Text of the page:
Automobile space in for a major disruption. Once, only seen in science fiction movies, electric and autonomous cars are slowly becoming a reality. Little wonder then, that brands are fighting for the first mover advantage.
The most interesting vehicle concept on the event floor came from the Japanese car-maker Toyota. Dubbed as e-Palette, it is a multipurpose electric vehicle with fully autonomous technology. Toyota envisions an ecosystem for businesses on wheels. The Japanese company enables users to choose the interior design layout. Each vehicle can be purpose-built for different use cases such as ride sharing, product delivery, on the go stores, offices, and even compact hotel rooms. The possibilities are limitless. Biggies such as Amazon, DiDi, Mazda, Pizza Hut, and Uber have already partnered with Toyota as early adopters. The first trials are expected to take place in 2020.
German car-maker Mercedes brought its tiny Smart Vision EQ concept to America for CES 2018. It is a fully electric and completely autonomous car. There’s no steering wheel or any pedals in this car. In fact, it is no even meant to be owned. Mercedes’ is hoping that car rental companies will deploy these cars in their fleet. It believes that civic authorities too at some point will see it as a smart investment to ease the traffic problems in cities. The car has array of LEDs to display information. These can display local events, the weather, and news. While Mercedes does not mention it, I’m sure the company will be more than happy to use these panels to display ads.
OLED vs MicroLED
Plasma TV technology got killed a few years ago. After that, screen purists had no option but to put up with terrible LCD screens with LED backlight. Thankfully, LG soon invested in OLED TV technology, which is a perfect alternative to Plasma. Much like Plasma, OLED is an emissive type display that delivers deep blacks and vibrant colours. In recent years, the Korean company has showcased massive and sometimes even curved television at CES. But this year, it stunned the crowds with a 65-inch rollable OLED TV. This 4K TV rolls into a box that also doubles up as a sound bar. Users can choose to roll out a partial screen and use it as an information hub. I always knew that LG engineers love to roll stuff. And what could be a better evidence to prove that than this TV?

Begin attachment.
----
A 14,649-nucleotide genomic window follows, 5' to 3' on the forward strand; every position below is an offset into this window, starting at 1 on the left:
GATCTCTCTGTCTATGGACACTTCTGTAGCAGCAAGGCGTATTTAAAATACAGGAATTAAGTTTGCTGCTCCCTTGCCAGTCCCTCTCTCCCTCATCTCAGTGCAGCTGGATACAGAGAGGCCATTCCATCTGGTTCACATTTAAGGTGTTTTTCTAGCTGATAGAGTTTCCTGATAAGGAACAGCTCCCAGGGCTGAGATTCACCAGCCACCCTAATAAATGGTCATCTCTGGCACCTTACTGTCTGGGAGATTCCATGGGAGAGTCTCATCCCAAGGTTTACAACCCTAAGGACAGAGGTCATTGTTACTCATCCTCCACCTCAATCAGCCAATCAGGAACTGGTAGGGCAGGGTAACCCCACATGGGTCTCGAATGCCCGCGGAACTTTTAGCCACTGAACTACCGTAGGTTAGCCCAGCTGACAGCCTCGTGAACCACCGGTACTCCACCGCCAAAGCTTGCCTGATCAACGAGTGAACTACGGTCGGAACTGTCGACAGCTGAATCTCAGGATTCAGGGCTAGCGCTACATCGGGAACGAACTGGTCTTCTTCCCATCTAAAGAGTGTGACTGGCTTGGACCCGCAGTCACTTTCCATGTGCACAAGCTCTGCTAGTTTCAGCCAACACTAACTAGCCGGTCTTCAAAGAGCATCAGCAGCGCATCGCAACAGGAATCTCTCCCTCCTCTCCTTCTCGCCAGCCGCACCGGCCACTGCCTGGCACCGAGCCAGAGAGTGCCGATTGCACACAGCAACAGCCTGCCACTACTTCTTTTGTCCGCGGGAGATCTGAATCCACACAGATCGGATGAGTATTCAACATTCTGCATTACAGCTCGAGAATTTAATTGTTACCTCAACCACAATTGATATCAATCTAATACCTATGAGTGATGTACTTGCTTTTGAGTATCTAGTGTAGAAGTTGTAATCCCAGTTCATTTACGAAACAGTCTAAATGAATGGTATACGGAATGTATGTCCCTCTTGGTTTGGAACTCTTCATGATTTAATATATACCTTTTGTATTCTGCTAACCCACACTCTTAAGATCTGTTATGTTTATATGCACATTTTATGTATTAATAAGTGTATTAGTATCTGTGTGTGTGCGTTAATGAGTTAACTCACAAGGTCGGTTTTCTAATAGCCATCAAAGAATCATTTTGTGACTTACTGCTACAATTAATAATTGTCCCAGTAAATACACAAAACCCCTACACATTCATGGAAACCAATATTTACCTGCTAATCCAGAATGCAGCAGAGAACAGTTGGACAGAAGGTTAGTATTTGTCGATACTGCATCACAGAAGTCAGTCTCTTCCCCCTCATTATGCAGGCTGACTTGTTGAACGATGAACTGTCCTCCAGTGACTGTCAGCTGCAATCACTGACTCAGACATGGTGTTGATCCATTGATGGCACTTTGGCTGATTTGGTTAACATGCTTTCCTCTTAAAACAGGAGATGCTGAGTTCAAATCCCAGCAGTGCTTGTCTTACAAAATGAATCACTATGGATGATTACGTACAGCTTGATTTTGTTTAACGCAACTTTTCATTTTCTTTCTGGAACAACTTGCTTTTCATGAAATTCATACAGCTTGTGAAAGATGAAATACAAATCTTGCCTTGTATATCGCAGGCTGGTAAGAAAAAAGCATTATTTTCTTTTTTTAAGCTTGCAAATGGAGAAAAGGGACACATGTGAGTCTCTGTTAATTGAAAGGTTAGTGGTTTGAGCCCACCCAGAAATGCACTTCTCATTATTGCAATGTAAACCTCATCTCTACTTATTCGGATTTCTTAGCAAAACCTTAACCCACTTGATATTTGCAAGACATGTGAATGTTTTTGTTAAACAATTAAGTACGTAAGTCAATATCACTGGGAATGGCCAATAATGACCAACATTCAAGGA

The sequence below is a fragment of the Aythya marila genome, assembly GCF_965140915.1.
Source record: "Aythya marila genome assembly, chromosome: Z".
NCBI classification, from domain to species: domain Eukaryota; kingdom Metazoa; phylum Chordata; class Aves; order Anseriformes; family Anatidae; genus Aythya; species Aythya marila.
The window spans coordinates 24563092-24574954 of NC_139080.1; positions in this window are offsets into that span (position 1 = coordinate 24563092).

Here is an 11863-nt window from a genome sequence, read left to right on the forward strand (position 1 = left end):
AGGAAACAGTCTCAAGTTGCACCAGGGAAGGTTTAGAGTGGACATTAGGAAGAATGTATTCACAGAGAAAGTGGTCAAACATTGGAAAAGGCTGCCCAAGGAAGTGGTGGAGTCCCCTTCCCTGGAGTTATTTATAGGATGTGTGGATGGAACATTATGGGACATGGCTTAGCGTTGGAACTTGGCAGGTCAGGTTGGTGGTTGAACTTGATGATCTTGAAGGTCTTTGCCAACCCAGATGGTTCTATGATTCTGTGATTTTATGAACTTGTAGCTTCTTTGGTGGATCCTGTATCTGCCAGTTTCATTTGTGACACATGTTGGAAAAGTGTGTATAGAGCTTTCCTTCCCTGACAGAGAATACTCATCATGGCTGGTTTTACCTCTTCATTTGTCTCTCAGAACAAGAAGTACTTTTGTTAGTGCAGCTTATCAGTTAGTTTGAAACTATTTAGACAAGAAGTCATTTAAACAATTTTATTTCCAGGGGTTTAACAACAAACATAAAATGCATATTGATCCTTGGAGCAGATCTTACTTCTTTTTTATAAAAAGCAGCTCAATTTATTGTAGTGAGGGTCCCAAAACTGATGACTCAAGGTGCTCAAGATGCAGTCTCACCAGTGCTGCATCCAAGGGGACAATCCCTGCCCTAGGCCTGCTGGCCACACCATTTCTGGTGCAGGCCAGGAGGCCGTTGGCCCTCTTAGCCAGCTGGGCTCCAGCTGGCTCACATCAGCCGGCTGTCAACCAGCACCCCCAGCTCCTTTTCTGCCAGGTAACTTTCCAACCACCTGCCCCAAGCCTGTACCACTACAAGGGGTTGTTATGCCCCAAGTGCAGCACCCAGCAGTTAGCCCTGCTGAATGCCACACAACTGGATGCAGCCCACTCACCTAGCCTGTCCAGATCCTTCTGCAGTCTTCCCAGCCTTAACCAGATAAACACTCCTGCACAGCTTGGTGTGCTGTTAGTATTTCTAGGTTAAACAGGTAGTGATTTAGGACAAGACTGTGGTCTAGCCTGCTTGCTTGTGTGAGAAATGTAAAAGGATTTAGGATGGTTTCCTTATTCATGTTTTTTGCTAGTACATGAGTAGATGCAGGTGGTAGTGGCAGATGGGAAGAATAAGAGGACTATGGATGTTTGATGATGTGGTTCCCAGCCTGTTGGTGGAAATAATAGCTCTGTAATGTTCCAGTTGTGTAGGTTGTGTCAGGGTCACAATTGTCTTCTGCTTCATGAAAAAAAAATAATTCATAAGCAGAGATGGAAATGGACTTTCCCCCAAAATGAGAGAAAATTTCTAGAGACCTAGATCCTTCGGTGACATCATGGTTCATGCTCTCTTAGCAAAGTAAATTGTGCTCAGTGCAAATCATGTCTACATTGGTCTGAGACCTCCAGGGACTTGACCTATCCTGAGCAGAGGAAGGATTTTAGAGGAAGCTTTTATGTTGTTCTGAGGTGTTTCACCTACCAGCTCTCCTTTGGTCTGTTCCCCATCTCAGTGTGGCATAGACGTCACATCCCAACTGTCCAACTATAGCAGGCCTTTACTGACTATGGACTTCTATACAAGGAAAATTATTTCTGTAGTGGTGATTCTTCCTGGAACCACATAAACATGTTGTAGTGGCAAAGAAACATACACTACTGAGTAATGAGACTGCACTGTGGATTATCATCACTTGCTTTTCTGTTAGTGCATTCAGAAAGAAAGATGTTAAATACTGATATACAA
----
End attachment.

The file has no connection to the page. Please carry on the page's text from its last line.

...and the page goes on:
While LG is busy rolling TVs, its Korean compatriot Samsung is playing a catch-up game. After failing to beat LG’s OLED panels with its LCD TVs with QLED backlight technology, Samsung has finally delivered a worthy competitor. Dubbed as MicroLED TV, this technology uses LEDs at a sub-pixel level. Much like OLED screens, each pixel in Micro LED TVs has its own luminescence. There’s no need for a backlight, so you get rich colours and pure blacks. The problem is that this technology was showcased a couple of years ago by Sony. It decided not to mass produce it due to its complex and prohibitively expensive manufacturing process. Samsung’s current prototype is called The Wall. At this point, Samsung is tight lipped about its plans to bring the Micro LED TV to consumers.
AR overshadows VR
VR (Virtual Reality) lets you dive into a digital world. AR, on the other hand, mixes digital elements with the world around you. Ever since Microsoft demonstrated this mixed reality with its Hololens, user interest has moved from VR to AR. Rightly so, because in AR, you are not completely disconnected from the reality. And fusing virtual world with the real one is not only fun but can also be very useful in many fields.
I bet we all find it difficult to keep an eye on maps and navigation while driving. It seems a solution is on its way though. A Swiss company, WayRay has found a way to integrate AR technology into a car’s windshield. It provides driving directions right on the road. It is like how a player is assisted to find a way in vehicular video games. In its latest iteration, WayRay’s Holographic AR display has a wide field of view (FOV).
Vuzix has decades of experience in wearable display technology. Little wonder then, its Blade Glasses look quite sleek. Unlike the dorky headsets made by other brands, Vuzix’s Blade AR is something you won’t mind wearing. It uses see through interface to push information and alerts. It is more like a step up from the smartwatches that save you from the hassle of taking you phone out to check on notifications. With Vuzix Blade, you don’t even need to flick your wrist.